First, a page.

Researchers from the University of Cambridge have built a miniature electro-optical switch which can change the spin of a liquid form of light by applying electric fields. Their results, published in the journal Nature Materials, demonstrate how to bridge the gap between light and electricity, which could enable the development of ever faster and smaller electronic.
The University of Cambridge researchers, led by Professor Jeremy Baumberg from the NanoPhotonics Centre, in collaboration with researchers from Mexico and Greece, have built a switch which utilises a new state of matter called a Polariton Bose-Einstein condensate in order to mix electric and optical signals, while using miniscule amounts of energy.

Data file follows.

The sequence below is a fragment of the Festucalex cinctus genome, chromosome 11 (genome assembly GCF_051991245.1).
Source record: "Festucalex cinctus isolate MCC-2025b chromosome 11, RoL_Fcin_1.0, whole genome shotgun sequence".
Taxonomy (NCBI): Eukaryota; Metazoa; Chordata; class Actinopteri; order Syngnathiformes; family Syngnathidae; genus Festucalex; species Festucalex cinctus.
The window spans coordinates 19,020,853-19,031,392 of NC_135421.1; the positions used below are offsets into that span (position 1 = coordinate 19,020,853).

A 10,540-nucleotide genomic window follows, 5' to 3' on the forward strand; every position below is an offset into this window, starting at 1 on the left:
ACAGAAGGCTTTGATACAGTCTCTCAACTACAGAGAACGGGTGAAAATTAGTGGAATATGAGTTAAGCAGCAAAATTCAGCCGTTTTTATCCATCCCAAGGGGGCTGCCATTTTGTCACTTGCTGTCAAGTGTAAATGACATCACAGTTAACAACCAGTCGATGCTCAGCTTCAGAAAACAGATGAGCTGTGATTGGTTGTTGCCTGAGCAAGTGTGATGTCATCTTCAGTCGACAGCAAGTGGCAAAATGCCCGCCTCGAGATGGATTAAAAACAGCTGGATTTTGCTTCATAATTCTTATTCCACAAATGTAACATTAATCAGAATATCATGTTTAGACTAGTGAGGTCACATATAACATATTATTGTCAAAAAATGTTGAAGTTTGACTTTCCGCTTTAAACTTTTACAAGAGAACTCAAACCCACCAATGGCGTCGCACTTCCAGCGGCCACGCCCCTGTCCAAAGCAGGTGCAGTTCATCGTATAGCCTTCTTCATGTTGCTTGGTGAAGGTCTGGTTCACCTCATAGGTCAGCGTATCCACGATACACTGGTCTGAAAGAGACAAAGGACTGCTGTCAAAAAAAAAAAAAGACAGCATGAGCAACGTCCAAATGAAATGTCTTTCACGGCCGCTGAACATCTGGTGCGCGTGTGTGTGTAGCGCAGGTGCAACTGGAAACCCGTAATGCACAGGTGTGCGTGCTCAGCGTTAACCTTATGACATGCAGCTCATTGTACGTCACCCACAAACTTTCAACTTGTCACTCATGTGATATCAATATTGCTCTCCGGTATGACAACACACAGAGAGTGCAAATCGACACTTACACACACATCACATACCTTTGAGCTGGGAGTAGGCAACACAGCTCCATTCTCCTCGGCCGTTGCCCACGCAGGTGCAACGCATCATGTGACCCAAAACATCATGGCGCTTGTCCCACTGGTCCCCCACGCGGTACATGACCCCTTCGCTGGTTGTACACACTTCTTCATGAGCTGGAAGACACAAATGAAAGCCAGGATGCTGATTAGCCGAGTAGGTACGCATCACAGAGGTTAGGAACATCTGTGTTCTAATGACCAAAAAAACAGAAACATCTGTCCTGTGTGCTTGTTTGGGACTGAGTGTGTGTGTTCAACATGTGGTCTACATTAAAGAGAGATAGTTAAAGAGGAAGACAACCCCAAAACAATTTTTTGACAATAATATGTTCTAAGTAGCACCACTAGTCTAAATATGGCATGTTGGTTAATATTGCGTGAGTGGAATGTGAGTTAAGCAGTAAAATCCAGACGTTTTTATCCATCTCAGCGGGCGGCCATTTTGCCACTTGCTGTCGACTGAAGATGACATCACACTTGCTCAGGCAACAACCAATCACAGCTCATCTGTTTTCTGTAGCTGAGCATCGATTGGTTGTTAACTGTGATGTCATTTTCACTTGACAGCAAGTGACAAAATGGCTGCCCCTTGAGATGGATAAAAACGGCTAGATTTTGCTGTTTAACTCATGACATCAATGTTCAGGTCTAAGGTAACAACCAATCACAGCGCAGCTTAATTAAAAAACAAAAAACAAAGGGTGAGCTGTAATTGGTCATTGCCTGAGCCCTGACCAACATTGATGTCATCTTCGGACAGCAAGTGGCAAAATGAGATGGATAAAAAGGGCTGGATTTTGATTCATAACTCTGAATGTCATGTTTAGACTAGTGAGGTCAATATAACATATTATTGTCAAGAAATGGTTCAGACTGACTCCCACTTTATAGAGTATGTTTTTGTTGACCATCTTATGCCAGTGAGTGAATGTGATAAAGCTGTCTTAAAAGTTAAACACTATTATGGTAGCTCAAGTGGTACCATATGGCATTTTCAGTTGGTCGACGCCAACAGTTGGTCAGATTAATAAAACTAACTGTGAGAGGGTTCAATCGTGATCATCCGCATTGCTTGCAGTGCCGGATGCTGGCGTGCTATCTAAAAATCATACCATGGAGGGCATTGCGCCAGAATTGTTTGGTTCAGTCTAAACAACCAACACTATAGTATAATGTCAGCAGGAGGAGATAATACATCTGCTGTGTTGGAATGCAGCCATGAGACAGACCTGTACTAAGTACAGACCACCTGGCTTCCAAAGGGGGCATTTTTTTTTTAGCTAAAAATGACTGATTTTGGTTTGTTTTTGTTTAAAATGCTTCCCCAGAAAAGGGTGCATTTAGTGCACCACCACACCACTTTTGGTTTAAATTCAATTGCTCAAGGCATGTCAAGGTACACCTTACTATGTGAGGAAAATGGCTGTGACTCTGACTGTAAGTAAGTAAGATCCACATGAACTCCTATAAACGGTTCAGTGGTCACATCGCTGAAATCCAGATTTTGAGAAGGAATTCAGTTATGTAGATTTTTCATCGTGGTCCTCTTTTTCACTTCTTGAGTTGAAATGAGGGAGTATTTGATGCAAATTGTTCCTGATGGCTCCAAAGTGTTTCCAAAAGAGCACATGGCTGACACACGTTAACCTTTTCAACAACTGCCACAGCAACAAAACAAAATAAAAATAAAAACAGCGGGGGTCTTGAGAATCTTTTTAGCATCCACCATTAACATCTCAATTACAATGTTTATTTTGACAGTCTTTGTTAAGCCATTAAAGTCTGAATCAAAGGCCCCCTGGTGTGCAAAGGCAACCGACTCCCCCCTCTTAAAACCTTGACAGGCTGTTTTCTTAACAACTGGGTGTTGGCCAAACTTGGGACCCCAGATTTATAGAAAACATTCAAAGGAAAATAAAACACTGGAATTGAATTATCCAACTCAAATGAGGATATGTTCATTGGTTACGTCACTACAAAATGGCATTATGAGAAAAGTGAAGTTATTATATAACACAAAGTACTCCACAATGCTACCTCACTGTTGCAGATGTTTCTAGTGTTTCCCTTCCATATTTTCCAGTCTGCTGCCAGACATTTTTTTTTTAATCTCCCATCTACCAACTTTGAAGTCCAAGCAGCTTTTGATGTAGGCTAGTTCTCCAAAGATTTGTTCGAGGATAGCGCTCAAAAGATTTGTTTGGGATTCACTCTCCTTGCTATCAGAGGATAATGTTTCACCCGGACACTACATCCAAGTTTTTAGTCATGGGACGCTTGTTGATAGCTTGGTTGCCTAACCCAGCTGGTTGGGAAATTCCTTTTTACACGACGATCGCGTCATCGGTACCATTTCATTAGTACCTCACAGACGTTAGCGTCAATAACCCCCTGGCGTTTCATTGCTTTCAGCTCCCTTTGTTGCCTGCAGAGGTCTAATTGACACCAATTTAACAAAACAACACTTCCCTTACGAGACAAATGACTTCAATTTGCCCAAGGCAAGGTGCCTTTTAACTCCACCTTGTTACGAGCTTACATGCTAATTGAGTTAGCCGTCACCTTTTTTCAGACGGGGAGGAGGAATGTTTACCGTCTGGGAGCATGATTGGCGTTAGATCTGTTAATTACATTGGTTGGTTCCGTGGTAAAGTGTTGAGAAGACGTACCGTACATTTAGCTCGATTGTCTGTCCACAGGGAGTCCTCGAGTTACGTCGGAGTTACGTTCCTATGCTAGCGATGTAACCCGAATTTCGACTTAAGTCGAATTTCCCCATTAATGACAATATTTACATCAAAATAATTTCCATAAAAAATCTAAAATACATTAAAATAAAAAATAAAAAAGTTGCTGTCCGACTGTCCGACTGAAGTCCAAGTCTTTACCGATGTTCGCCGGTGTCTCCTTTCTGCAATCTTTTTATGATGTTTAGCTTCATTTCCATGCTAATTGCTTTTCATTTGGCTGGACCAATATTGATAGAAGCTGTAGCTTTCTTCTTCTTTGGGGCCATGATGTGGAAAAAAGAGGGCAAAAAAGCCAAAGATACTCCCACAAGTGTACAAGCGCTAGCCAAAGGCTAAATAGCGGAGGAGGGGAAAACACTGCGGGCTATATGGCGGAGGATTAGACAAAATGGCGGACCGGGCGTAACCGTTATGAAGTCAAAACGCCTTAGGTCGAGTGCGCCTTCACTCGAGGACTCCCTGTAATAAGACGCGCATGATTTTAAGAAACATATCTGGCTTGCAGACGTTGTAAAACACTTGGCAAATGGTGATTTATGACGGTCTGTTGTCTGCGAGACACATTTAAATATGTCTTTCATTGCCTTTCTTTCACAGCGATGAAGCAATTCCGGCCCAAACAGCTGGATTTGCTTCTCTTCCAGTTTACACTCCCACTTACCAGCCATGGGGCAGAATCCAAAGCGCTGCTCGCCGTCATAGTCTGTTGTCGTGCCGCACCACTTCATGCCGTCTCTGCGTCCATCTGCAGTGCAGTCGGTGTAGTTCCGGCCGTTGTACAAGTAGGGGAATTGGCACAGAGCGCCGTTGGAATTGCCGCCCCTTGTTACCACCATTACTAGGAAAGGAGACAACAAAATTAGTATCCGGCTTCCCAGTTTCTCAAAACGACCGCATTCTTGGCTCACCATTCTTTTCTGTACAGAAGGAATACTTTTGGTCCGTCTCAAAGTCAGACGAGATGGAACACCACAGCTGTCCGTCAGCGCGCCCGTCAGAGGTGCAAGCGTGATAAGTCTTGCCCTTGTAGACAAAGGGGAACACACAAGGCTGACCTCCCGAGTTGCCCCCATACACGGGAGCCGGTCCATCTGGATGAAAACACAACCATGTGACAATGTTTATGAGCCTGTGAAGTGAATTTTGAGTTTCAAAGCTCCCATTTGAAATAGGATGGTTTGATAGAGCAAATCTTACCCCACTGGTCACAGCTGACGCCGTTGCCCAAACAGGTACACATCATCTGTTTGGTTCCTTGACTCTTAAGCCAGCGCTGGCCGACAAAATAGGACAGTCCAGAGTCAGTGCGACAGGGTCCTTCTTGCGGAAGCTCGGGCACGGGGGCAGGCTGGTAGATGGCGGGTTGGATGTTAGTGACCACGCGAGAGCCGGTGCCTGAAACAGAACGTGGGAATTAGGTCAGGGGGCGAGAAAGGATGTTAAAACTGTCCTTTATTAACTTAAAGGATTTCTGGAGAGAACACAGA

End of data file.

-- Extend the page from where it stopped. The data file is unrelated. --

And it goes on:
condensates are generated by trapping light between mirrors spaced only a few millionths of a metre apart, and letting it interact with thin slabs of semiconductor material.This creates a half-light, half-matter mixture known as a polariton.
“The polariton switch unifies the best properties of electronics and optics into one tiny device that can deliver at very high speeds while using minimal amounts of power,” said the paper’s lead author Dr Alexander Dreismann from Cambridge’s Cavendish Laboratory.
“We have made a field-effect light switch that can bridge the gap between optics and electronics,” said co-author Dr Hamid Ohadi, also from the Cavendish Laboratory. “We’re reaching the limits of how small we can make transistors, and electronics based on liquid light could be a way of increasing the power and efficiency of the electronics we rely on.”
Source: University of Cambridge